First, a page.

I find when I teach meter, the discussion of metrical feet can be frustrating for students new to prosody, and we often have to spend time simply finding the stress patterns of our own names before we can talk about stresses we hear in words and then in the metrical patterns in poems, which is called scanning. Even when we hear an individual word’s stresses or look up the stress marks in the dictionary, scanning a line of poetry is complicated by the way speech and context can shift emphasis, especially with prepositions and articles. The word “the” doesn’t carry much stress on its own, for example, so how we scan it depends on the meter moving the line around it. Likewise, multisyllabic words can have both primary and secondary stressed syllables, which gives them some play in a longer line with a set meter. The fungibility of these short and long words provides valuable wiggle room to poets trying to write in a fixed meter, but it can be maddening for someone trying to scan the line. I tell my students in these instances to look for some solid metrical lines in the poem to guide interpretation of the more confusing ones.

For instance, in the opening of Reese’s poem, it’s not difficult to hear the iambs—I’ll use bold to highlight the stressed syllables—in  “Two things I did on Hallows Night.” Because I can hear the iambs so clearly here, I want to carry them into my reading of the second line: “Made my house April-clear.” Others, though, might read this line as less in thrall to the iambic pulse of the first line, “Made my house April-clear,” with the metrical substitutions giving an unsettling feeling to the line. The final line of the stanza shows another instance of unsettled meter. I hear two anapestic feet (two unstressed syllables followed by a stress): “To the ghosts of the year.” But other readings might stress the opening preposition, “To the ghosts of the year.” It’s possible, too, that Reese means to maintain the singsong iambs, “To the ghosts of the year,” though that is hardly how I would read the line in conversational speech.

In addition to the meter that moves this poem forward at a steady, melodic clip, each stanza is anchored by end rhyme in the second and fourth lines: “clear” and “year” in the first stanza, “fair” and “stare” in the second. Because the language of the poem overall is simple (the only word with more than one syllable is “Hallows”), this end rhyme emphasizes the singsong quality, making the narrative feel predictable, like a nursery rhyme that telegraphs where it is heading. This expectation is one reason the appearance of the self as a ghost is so resonant—we don’t see it coming. The meter and rhyme are terrestrial, earthbound, and we trip along through the poem expecting whatever visitation the day offers to be so as well. Instead, the poem pivots to something surprising and more ethereal: a mysterious, eerily familiar presence from the spirit world. This ghost is neither a stock ghoul nor some benign apparition that carries the poem to a satisfying conclusion. Instead, we must reckon with the ghost’s reality and embrace the dissonance between what the meter and rhyme predict and the supernatural revelation that heightens the spookiness of the poem.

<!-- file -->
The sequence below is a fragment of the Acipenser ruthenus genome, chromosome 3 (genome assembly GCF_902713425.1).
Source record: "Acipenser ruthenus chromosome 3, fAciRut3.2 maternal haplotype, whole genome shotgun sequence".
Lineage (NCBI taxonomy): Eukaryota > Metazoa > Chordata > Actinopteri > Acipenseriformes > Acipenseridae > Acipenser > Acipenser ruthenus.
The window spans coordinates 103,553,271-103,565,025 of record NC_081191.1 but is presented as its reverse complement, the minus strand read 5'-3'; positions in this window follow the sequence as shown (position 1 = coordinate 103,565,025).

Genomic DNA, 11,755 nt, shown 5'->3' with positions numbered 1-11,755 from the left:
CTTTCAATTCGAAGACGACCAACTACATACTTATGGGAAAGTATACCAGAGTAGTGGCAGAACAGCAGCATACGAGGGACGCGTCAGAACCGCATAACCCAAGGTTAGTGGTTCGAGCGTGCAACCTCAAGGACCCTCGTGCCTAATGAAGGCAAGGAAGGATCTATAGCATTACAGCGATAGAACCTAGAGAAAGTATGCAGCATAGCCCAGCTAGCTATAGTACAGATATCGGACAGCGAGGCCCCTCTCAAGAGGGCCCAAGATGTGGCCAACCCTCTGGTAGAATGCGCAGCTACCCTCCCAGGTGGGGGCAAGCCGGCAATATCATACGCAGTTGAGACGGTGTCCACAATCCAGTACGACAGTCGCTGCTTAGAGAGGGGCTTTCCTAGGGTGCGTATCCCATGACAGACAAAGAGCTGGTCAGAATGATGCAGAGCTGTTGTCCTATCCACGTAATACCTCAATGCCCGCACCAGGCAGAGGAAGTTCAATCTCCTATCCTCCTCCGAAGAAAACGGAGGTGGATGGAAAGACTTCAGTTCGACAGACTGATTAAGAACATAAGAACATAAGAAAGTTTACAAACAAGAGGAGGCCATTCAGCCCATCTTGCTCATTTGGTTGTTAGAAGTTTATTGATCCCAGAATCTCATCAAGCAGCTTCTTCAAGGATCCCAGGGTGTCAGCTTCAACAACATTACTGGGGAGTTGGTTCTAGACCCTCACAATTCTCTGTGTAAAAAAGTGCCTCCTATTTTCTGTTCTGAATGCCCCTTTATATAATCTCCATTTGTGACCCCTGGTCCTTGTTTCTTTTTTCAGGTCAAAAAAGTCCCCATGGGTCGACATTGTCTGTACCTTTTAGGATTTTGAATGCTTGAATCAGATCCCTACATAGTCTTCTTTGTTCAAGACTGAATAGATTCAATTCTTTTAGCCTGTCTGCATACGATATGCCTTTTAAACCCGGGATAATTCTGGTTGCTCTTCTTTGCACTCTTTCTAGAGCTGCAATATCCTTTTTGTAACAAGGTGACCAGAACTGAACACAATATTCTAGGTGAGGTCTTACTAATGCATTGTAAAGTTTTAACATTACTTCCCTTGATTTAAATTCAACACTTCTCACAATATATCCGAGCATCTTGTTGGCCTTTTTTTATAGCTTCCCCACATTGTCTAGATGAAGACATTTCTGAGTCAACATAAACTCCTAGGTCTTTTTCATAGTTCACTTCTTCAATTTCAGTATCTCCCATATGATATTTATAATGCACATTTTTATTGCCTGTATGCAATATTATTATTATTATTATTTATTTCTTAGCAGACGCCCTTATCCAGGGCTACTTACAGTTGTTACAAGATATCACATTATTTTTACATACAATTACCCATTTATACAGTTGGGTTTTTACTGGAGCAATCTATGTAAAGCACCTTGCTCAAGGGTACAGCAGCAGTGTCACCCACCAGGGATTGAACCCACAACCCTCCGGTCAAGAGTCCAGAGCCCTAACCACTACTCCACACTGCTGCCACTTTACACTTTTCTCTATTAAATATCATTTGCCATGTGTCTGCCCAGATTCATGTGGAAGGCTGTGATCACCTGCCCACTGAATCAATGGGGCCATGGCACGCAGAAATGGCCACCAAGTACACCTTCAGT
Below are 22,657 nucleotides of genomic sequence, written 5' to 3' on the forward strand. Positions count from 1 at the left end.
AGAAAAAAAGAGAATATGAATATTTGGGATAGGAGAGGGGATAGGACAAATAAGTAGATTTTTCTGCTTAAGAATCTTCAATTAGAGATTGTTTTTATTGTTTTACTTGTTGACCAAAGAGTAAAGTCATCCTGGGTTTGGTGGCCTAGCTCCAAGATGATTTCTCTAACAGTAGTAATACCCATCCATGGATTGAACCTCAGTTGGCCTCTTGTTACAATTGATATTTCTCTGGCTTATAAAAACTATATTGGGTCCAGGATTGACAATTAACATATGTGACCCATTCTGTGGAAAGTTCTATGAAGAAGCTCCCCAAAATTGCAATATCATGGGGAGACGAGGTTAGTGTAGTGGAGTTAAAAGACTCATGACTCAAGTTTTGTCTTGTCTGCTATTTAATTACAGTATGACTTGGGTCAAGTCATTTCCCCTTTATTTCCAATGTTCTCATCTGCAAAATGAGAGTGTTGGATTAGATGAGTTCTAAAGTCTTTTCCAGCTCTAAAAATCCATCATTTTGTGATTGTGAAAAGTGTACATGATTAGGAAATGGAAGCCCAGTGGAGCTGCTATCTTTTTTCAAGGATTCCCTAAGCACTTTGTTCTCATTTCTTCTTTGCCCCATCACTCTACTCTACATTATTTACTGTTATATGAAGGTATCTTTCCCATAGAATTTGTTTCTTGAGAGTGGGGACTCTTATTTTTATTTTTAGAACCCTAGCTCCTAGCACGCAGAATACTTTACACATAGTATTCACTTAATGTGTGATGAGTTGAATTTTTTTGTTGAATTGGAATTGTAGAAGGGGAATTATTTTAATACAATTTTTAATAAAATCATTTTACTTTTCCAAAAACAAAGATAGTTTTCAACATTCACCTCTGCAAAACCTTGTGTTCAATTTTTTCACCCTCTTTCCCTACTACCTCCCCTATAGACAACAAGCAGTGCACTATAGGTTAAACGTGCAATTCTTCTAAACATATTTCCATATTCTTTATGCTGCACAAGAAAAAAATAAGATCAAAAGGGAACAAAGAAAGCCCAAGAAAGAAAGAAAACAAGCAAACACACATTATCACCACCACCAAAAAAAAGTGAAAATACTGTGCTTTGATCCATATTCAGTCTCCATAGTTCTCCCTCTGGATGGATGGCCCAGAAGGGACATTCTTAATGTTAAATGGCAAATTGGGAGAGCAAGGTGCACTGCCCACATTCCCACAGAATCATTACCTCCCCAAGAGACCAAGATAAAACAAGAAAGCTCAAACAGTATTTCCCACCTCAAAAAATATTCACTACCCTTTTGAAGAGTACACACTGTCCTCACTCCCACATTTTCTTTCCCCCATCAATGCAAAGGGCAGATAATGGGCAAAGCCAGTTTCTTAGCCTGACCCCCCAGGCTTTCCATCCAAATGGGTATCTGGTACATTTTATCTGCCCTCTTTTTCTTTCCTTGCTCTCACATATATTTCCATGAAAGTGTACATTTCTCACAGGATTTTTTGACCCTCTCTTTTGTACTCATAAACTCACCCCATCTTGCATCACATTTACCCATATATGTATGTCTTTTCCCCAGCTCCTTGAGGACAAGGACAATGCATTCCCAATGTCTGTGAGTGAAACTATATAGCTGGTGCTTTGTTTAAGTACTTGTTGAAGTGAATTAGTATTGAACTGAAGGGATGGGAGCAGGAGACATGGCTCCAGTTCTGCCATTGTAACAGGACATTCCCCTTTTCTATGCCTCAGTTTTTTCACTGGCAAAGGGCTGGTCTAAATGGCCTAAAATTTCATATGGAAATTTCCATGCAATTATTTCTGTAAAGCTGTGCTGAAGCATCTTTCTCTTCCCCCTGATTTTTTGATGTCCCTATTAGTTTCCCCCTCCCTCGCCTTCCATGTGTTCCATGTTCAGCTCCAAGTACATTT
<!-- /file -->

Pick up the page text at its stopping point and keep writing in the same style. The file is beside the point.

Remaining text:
When I first encountered “All Hallows Night,” I couldn’t help but think of Emily Dickinson and the eeriness of some of her best poems, which also often leave me with one foot in the imaginative realm and the other in a strange reality. The brevity of Reese’s poem, her use of dashes, the supernatural-yet-familiar element, and the ambiguous ending that moves from the mundane details of the known domestic world into a spiritual space all hearken back to Dickinson. I was particularly thinking of these lines from “69”:

One need not be a chamber to be haunted
One need not be a house;
The brain has corridors surpassing
Material place.

Both Reese’s and Dickinson’s poems court a certain element of surprise, pushing beyond the material plane to something otherworldly, though Dickinson underscores this move by breaking up the rhythm and landing the last line like a lead balloon of contemplation, while Reese maintains buoyancy through the poem’s end. Both ask us to consider the significance of haunting, though Reese goes on to insinuate that we may not be prepared to reckon with our ghosts. As we face what her “All Hallows Night” presents, we find no cobwebs or skeletons, no witches cackling beneath green warty noses, not even Death riding in his carriage, but a version of self that, for me anyway, feels far more terrifying.

 

Amanda Moore, the author of this column, is a contributing editor to Poetry Sunday. Her poetry has appeared in journals and anthologies including Zyzzyva, Cream City Review, Tahoma Literary Review, and Best New Poets, and she is the recipient of writing awards from The Writing Salon, Brush Creek Arts Foundation, and the Saltonstall Foundation for the Arts. She received her MFA from Cornell University, where she served as Managing Editor for EPOCH magazine and was a lecturer in the John S. Knight Writing Institute. Currently a 2019 Fellow at The Writers Grotto, Amanda is a high school teacher and Marin Poetry Center Board member. She lives by the beach in the Outer Sunset neighborhood of San Francisco with her husband and daughter. Author photo credit: K.C. Ipjian.